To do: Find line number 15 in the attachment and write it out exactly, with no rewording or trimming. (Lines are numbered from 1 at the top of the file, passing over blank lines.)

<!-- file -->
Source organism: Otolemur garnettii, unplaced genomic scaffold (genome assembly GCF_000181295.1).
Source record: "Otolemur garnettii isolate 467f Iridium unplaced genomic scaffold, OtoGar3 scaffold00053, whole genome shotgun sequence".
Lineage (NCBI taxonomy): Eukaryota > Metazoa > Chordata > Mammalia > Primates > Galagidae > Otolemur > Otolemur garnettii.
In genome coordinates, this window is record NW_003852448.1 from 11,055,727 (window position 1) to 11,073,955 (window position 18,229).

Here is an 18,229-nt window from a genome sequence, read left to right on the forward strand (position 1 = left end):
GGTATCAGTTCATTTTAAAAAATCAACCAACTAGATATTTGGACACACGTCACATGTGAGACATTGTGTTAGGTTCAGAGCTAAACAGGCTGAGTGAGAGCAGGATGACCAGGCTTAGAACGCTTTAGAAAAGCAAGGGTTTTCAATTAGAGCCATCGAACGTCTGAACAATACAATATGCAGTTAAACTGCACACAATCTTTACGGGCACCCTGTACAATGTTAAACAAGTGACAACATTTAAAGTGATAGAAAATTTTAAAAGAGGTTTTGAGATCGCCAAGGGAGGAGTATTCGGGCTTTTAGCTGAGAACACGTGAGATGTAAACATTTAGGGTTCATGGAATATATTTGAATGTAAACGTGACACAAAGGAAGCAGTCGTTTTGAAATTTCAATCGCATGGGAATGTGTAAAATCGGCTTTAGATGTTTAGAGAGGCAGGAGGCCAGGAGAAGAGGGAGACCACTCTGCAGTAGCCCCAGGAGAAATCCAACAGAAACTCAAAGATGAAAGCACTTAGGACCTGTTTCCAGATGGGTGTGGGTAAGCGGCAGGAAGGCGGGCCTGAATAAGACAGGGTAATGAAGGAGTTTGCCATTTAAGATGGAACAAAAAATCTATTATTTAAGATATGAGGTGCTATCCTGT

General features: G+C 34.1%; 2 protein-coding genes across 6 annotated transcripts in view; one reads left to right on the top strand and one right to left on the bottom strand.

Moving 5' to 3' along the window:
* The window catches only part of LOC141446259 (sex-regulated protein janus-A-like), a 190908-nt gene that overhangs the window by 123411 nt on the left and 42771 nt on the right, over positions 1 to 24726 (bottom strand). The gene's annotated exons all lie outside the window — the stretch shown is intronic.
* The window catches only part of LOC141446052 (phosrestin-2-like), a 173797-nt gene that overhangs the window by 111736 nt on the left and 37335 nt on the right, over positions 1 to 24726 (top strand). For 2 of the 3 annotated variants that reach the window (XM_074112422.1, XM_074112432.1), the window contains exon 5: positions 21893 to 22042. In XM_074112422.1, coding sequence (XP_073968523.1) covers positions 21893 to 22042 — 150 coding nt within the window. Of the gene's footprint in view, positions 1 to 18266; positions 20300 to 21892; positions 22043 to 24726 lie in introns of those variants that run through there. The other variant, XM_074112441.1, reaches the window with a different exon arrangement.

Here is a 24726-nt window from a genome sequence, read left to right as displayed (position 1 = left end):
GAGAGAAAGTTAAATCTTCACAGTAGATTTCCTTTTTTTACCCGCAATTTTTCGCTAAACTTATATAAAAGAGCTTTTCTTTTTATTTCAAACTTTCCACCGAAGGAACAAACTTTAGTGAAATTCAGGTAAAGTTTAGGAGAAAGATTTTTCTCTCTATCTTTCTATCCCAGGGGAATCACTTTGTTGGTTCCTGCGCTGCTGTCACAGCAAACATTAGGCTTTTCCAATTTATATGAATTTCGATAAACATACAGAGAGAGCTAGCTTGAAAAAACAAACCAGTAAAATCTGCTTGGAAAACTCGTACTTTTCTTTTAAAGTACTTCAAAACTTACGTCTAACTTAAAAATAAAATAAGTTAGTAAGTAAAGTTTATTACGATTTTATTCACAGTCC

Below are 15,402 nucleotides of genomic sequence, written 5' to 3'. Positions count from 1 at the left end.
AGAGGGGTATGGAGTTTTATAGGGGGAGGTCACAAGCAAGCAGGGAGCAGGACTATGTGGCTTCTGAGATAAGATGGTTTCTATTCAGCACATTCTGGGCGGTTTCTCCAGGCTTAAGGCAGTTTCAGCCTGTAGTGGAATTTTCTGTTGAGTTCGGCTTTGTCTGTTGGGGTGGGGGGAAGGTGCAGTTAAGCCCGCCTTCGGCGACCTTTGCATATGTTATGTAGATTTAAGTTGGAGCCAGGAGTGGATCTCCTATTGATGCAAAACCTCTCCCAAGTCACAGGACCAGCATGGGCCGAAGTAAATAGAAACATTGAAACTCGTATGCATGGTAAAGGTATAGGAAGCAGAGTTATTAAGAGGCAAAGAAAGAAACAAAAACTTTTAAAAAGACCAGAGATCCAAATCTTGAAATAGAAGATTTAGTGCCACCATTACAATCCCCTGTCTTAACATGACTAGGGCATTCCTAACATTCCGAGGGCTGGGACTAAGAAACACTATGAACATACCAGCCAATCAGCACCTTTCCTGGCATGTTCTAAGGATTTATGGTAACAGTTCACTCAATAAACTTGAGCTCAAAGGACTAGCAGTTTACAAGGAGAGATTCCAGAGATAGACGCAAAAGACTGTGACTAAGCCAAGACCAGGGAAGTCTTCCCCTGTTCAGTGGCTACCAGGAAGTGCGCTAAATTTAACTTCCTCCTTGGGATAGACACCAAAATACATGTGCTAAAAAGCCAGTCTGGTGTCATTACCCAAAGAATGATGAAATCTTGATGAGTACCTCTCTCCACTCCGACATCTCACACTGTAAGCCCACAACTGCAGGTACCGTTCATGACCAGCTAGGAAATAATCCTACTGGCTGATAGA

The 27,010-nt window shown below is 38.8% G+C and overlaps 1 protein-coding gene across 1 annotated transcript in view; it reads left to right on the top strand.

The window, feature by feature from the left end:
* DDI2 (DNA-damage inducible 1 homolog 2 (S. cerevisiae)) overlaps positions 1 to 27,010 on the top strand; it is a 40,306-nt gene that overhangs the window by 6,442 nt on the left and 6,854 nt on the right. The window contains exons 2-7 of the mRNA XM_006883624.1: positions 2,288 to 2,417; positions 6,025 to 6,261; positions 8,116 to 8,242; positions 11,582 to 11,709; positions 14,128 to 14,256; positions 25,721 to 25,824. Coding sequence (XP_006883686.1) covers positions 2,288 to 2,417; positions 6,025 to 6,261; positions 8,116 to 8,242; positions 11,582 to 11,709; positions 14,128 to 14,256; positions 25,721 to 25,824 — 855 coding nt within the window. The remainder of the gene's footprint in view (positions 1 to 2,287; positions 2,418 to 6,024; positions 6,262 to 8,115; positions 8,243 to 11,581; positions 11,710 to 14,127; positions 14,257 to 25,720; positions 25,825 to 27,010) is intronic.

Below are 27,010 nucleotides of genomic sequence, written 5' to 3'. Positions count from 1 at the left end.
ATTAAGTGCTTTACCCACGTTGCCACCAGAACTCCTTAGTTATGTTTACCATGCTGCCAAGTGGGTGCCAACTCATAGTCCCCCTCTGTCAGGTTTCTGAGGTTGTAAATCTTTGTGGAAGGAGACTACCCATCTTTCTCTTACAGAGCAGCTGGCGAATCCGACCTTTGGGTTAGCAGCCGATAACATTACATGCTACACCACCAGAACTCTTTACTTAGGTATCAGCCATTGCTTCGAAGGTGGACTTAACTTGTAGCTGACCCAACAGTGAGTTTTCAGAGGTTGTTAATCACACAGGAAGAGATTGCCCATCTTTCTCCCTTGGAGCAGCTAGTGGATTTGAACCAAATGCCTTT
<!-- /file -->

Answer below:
The 27,010-nt window shown below is 38.8% G+C and overlaps 1 protein-coding gene across 1 annotated transcript in view; it reads left to right on the top strand.